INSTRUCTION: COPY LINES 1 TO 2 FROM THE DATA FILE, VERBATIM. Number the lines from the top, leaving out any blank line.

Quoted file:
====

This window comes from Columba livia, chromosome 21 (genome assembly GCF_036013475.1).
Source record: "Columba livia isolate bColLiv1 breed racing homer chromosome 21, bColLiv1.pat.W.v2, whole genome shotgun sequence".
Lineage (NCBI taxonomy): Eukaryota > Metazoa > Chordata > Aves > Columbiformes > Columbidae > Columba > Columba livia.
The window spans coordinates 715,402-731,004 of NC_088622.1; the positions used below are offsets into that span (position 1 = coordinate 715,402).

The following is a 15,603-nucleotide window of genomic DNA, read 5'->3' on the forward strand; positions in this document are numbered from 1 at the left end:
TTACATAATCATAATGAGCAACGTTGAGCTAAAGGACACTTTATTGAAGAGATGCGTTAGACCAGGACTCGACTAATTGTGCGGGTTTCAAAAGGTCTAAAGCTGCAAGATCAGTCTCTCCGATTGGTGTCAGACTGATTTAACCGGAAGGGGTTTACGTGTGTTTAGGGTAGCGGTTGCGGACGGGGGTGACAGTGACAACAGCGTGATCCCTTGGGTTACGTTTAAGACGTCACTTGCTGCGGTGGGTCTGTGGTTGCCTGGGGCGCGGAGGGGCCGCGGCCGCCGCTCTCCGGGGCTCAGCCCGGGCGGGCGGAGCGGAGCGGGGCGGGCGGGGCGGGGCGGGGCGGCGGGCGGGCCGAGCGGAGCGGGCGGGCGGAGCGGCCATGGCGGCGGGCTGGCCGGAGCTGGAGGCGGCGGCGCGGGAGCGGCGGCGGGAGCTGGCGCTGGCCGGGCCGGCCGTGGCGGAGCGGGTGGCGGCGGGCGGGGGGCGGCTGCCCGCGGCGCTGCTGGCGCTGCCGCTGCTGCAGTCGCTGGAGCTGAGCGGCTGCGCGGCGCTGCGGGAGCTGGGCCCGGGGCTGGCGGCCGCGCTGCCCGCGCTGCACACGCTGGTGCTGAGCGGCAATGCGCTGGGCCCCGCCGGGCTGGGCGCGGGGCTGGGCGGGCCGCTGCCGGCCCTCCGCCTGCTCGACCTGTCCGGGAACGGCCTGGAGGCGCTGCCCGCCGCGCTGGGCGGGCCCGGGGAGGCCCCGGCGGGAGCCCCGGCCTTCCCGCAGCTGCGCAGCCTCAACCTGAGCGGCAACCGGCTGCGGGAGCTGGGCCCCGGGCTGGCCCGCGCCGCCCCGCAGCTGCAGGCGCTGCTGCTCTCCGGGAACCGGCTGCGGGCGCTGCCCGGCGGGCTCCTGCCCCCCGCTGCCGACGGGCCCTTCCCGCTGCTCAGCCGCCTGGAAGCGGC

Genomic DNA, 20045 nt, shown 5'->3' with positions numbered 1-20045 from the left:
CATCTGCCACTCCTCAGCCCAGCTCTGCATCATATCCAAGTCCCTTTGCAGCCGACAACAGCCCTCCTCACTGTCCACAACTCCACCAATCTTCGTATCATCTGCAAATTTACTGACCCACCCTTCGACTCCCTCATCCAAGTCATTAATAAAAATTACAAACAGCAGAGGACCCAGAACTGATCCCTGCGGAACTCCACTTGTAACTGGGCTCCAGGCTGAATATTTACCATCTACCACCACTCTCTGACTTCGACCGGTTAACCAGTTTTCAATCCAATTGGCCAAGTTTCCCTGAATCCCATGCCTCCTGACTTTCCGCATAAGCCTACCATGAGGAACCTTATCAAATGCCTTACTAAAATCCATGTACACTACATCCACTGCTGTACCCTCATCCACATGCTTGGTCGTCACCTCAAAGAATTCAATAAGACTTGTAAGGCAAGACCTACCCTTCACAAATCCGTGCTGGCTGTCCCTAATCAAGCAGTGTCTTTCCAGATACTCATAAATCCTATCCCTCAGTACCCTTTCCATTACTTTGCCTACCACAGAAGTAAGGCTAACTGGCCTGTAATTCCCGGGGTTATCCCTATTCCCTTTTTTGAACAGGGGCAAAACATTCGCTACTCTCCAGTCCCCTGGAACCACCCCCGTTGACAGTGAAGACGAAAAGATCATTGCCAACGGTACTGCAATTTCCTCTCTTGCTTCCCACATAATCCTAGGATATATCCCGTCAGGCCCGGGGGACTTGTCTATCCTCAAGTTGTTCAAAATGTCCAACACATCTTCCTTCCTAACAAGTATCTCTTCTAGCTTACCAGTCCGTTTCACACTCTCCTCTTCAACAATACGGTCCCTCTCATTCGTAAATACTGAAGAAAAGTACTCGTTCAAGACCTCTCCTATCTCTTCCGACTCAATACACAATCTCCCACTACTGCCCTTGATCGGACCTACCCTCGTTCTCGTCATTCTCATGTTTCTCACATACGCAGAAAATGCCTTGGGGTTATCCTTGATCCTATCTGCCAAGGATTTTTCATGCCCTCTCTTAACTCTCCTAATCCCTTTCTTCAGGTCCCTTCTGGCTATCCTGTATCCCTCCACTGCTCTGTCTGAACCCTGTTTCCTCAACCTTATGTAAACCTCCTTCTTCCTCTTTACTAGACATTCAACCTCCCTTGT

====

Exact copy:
This window comes from Columba livia, chromosome 21 (genome assembly GCF_036013475.1).
Source record: "Columba livia isolate bColLiv1 breed racing homer chromosome 21, bColLiv1.pat.W.v2, whole genome shotgun sequence".